We follow the National Curriculum programmes of study for Mathematics. Maths is embedded in our school through our Christian values of endurance and koinonia. We encourage children to be resilient in their learning and to find alternative solutions, as well as working together to make connections to other areas of learning. We share the belief that Mathematics is a creative and highly interconnected disciple that is essential to everyday life, and want our children to understand that it is critical to science, technology and engineering, and necessary to financial literacy and most forms of employment. As the children continue their journey through our school, they learn the key skills that will enable them to thrive as independent resilient individuals; ones who use Maths to solve problems outside of the classroom.
In Key Stages 1 and 2, we have used the programmes of study to create medium term plans that best support the needs of our children. The expectation is that the majority of pupils will move through these at broadly the same pace. However, decisions about when to progress will always be based on the security of pupils’ understanding and their readiness to progress to the next stage. Pupils who grasp concepts rapidly will be challenged through being offered rich and sophisticated problems to deepen understanding before any acceleration through new content. Those who are not sufficiently fluent with earlier material will consolidate their understanding, including additional practice, before moving on.
Our curriculum plans are set out over the three large terms: Autumn, Spring and Summer They are split into single year groups, mirroring the programmes of study, and include the areas of Maths and the objectives and skills that need to be covered within this period. Within these plans, there are specific opportunities for concepts to be revisited on a more regular basis throughout the school year. At St Mary’s, we recognise that our pupils benefit from overlearning key skills and concepts, usually linked to Number and Place Value, and ensure that at the beginning of every ‘long term’, time is allocated to these before moving onto other content. In addition to this, we have identified specific objectives that need to be revisited more frequently, known as ‘on the boil’ skills. These skills and knowledge often underpin other areas of the Maths curriculum and are imperative in being able to confidently make connections to other areas of school and everyday life. Furthermore, these activities allow children to further consolidate prior learning or act as a pre-tutoring task for subsequent learning.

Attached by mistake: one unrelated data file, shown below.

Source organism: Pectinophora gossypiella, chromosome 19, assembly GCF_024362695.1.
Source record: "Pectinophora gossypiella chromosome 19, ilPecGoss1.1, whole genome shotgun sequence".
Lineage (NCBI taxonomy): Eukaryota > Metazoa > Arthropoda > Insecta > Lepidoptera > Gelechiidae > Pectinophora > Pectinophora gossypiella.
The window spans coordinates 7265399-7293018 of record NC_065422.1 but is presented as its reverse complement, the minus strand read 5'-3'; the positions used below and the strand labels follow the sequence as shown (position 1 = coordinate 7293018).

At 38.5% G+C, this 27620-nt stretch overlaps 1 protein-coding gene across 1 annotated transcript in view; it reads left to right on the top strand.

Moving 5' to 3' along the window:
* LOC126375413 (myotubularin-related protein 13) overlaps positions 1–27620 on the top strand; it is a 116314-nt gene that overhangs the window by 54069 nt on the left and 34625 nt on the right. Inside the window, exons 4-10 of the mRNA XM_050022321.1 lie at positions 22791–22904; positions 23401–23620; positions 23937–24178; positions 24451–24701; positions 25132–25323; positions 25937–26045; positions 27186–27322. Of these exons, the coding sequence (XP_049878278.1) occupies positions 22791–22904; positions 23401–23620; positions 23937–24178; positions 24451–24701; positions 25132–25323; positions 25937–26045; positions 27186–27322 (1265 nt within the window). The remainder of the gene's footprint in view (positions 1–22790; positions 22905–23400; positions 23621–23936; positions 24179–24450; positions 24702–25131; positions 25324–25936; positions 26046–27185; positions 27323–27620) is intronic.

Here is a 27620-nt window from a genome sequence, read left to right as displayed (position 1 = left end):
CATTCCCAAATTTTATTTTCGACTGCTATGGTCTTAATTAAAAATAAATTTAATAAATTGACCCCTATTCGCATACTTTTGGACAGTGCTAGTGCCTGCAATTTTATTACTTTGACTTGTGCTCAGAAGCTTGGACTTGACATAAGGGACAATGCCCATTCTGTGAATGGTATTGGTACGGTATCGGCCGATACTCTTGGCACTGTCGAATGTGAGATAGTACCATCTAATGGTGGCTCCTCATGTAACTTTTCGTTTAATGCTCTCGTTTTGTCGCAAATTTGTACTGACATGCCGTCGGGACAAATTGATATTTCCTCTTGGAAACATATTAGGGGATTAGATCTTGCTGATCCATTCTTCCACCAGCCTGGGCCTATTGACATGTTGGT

We use Maths groups within phases to best support our children. Each phase will focus on a specific area of the curriculum at any one time but these groups allow staff to provide learning opportunities more specific to the needs of the learners. For example, some children may need further consolidation on a concept or skill, whilst others need to deepen their understanding through procedural variation, reasoning or problem solving. These groups, however, remain fluid and can be altered at any point, most notably prior to the changing of a strand, for example from Number to Geometry. Often, staff members design pre-assessments to enable them to best plan to meet the needs of the children and to fully understand each child’s starting point.
Throughout the school, children are encouraged to use a concrete, pictorial and abstract approach, building on prior learning and making connections. Our calculation policy demonstrates ‘steps in learning’ as opposed to specific focuses on year group expectations. Our Calculation Policy explains in more detail the consistent approaches taken to learning.
Number Knowledge sessions
Our daily Number Knowledge sessions, in addition to the daily maths lesson, provide children with opportunities to develop greater fluency when using numbers, and link directly to objectives from the National Curriculum. Our progression document is used to design appropriate tasks, specific to the needs of the learners, which include exploring counting strategies and developing more fluent with known number and multiplication and division facts.
Furthermore, we assess using the National Curriculum objectives. Staff use ongoing formative assessment through Target Tracker and the medium term plans to ensure that content is being covered, in addition to ensuring children are accessing and practising the skills necessary. Summative assessment, again against the National Curriculum objectives, is used three times per year and gives staff a clearer picture of potential gaps so that these can be dealt with in a timely manner.